Lowell met Elizabeth Hardwick at Yaddo, the writers’ colony in Saratoga Springs, New York, in the summer of 1948. One of eleven children in a Kentucky family, Hardwick (born 1916 and married to Lowell from 1949 to 1972) loved Lowell with extreme devotion and, like Antigone with the aged Oedipus, was willing to sacrifice herself to protect him. Endlessly masochistic, she had a remarkable capacity for suffering and endurance. In Bartleby in Manhattan (1984), writing with Lowell in mind, Hardwick noted that the artist looks at his own “drunkenness, infidelities, vanities, madness . . . with a ruthless, acerbic intimacy,” but fails to notice their destructive effect on other people. Lowell used Hardwick’s harrowing personal letters in his penultimate book, The Dolphin (1973), written when they were estranged and italicized in his poems, though he knew that publishing them would humiliate and torment her. For Lowell, his art was worth her pain. Guilt-ridden and ruthlessly remorseful, he quotes her furious condemnation for wavering between herself and Blackwood, for being a hypocrite and not realizing the suffering he’d caused:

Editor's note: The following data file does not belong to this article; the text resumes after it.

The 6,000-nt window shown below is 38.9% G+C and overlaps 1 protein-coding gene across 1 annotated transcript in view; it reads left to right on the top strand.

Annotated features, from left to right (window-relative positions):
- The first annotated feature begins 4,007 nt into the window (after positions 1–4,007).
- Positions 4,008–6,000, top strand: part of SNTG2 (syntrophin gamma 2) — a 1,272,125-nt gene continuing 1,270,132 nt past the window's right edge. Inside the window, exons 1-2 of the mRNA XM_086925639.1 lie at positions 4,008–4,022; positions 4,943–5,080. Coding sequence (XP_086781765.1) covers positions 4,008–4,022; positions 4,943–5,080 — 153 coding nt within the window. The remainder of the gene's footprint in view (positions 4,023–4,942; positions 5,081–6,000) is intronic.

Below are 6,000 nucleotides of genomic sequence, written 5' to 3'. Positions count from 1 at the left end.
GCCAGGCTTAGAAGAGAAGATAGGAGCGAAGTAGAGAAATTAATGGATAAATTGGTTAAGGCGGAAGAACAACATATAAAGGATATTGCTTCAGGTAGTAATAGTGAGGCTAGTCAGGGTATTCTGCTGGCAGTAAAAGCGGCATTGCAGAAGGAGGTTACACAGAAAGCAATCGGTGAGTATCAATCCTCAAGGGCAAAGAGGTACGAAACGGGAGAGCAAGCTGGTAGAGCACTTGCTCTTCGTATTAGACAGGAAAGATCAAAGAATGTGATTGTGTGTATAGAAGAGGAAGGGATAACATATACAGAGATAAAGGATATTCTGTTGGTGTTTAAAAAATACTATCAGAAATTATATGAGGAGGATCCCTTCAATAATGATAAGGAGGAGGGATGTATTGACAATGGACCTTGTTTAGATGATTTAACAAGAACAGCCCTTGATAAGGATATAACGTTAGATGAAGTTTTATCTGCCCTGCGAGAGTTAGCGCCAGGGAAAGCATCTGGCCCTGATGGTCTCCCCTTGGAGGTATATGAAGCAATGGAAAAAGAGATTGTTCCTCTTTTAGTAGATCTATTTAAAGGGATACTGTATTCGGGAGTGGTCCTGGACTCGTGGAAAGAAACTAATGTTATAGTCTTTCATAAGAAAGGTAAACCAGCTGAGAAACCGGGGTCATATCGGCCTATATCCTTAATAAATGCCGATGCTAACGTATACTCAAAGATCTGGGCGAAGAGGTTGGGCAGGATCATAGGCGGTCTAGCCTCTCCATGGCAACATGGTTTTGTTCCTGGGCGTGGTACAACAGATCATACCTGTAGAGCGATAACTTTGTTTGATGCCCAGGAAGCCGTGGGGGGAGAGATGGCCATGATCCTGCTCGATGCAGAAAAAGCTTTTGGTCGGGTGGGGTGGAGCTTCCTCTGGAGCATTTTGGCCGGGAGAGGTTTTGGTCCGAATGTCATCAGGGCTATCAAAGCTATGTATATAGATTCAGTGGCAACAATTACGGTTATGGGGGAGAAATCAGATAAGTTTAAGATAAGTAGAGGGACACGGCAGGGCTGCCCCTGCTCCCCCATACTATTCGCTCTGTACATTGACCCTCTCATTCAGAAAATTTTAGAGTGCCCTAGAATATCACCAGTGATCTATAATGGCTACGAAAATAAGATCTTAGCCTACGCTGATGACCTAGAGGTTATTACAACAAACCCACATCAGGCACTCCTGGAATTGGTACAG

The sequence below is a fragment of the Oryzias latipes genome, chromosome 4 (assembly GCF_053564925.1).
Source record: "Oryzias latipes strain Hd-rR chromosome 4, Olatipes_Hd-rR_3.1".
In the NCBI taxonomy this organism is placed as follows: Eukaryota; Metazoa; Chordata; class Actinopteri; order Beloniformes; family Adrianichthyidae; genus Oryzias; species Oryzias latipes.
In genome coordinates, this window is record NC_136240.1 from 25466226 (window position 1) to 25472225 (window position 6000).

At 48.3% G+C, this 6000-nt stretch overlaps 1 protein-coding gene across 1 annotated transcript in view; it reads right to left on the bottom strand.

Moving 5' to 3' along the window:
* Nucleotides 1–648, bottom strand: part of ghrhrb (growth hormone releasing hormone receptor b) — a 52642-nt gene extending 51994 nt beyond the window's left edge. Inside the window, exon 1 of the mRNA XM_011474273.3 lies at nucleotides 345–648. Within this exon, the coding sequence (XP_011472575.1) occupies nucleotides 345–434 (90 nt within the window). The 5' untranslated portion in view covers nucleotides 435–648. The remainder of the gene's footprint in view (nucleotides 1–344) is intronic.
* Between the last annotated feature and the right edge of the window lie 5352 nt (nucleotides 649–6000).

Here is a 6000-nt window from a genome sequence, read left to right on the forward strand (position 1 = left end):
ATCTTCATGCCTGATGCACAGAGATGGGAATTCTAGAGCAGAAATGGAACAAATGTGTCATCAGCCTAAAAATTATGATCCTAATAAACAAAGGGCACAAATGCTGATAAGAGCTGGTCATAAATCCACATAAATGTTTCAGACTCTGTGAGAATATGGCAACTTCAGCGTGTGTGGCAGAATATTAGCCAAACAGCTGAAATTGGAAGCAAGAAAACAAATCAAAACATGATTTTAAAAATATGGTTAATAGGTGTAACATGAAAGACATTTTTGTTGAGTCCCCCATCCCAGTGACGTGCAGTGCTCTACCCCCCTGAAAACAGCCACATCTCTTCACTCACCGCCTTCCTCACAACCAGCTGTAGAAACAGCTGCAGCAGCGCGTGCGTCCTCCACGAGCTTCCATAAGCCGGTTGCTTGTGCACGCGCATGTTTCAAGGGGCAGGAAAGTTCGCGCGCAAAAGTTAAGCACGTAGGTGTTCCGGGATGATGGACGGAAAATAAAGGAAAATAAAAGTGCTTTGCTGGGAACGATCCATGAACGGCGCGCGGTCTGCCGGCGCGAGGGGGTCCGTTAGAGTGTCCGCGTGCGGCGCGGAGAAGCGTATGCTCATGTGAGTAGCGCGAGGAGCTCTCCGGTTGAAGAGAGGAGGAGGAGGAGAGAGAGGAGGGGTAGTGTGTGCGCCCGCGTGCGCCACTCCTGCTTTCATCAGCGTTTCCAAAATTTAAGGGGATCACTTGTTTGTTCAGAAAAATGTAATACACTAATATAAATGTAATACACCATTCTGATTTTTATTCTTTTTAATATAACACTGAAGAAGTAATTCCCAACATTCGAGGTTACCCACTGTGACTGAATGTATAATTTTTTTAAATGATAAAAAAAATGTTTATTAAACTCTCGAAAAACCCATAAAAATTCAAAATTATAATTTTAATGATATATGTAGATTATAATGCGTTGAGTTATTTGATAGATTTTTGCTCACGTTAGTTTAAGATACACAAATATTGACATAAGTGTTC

You can’t carry your talent with you like a suitcase.
Don’t you dare mail us the love your life denies;
Do you really know what you have done?

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